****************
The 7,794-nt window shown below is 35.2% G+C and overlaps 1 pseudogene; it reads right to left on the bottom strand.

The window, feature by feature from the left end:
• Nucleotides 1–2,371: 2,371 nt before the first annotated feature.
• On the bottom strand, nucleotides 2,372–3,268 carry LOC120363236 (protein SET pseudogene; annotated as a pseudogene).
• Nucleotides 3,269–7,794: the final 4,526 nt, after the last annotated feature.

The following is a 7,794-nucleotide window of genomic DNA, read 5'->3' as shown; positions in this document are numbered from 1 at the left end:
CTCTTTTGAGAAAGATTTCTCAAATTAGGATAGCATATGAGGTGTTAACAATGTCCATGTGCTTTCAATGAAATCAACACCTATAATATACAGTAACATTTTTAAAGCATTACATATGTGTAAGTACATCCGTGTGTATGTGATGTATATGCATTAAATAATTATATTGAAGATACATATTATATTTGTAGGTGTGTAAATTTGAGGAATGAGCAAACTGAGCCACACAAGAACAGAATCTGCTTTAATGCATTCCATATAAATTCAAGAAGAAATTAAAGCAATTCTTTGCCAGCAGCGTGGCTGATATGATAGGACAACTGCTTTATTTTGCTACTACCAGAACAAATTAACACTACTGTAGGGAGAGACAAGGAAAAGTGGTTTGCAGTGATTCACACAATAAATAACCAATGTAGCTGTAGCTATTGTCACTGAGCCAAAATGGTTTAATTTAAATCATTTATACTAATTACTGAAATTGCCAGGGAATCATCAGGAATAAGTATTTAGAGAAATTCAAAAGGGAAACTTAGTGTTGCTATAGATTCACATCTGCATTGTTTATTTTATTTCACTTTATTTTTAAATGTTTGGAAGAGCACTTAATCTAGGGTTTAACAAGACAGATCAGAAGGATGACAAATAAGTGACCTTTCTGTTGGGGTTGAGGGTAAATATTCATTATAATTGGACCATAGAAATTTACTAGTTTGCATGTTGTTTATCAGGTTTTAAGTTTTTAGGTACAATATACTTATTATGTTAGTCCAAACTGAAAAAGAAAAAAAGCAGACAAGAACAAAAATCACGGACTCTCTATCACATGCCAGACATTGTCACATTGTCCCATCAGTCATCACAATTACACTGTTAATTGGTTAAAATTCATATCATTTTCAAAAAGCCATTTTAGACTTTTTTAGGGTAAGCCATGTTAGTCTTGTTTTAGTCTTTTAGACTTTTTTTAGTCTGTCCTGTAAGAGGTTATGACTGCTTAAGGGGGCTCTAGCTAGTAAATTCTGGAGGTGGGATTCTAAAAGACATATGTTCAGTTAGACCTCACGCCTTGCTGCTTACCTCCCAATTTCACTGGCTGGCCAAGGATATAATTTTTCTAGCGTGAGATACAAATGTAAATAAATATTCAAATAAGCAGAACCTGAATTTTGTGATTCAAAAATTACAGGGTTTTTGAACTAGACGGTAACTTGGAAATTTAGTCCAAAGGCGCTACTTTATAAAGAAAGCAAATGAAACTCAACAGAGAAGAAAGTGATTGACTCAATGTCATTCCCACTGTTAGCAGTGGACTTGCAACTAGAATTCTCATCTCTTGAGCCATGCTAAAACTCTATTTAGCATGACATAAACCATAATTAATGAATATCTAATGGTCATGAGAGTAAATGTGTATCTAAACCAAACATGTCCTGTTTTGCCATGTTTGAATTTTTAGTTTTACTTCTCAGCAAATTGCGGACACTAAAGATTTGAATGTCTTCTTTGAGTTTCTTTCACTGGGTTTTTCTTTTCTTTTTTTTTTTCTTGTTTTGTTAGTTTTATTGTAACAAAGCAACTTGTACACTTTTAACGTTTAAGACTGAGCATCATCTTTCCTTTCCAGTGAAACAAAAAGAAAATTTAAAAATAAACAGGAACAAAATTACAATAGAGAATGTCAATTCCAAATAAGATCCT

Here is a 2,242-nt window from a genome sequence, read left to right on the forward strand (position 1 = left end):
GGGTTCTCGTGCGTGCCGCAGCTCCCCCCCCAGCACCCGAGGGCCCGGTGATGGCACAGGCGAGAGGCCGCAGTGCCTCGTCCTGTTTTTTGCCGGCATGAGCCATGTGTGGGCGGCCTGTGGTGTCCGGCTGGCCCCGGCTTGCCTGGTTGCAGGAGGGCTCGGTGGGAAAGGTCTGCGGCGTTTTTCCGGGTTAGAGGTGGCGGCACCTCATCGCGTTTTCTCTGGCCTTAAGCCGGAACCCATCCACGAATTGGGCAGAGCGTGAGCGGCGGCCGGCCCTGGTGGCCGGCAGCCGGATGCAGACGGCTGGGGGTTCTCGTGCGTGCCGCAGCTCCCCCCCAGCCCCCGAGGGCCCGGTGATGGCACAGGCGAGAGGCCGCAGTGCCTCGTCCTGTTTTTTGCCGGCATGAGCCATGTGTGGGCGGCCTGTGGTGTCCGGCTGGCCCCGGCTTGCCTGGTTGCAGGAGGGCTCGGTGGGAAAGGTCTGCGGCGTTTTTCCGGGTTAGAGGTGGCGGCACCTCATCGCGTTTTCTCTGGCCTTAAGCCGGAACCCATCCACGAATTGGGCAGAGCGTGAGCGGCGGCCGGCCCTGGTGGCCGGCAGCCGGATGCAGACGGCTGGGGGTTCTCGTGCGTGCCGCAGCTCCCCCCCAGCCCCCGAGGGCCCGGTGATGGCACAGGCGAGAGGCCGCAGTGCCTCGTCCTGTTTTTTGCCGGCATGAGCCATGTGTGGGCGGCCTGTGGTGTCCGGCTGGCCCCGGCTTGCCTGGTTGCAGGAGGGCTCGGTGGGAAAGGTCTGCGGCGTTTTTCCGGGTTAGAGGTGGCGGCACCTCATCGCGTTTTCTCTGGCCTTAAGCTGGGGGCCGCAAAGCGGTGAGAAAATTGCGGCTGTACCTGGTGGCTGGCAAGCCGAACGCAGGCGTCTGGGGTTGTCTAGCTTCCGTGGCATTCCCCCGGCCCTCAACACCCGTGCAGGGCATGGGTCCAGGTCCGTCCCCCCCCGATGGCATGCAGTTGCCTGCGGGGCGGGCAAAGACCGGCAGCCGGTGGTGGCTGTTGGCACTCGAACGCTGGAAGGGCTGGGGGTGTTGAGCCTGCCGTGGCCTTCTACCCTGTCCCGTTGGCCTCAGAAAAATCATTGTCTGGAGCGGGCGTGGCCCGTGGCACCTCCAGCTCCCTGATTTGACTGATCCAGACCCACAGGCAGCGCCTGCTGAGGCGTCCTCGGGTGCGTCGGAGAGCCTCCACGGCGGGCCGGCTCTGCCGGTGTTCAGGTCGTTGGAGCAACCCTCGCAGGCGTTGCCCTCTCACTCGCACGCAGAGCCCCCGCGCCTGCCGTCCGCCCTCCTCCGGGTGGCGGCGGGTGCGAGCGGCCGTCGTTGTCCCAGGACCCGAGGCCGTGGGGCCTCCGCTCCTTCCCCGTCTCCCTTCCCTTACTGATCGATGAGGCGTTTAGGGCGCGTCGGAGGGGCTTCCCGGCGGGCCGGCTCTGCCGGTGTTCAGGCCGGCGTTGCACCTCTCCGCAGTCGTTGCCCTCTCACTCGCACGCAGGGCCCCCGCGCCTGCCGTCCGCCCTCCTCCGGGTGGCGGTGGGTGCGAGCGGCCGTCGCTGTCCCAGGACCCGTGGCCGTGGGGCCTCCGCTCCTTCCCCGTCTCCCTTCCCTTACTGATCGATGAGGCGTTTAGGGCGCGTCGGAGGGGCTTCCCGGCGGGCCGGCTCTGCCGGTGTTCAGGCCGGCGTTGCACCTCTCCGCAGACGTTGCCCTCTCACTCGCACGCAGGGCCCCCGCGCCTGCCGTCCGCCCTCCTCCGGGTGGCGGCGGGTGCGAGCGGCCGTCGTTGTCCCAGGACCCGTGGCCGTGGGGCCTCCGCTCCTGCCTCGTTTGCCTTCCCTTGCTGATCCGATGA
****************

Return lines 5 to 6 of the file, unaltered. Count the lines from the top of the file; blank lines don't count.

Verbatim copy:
• Nucleotides 3,269–7,794: the final 4,526 nt, after the last annotated feature.

The following is a 7,794-nucleotide window of genomic DNA, read 5'->3' as shown; positions in this document are numbered from 1 at the left end: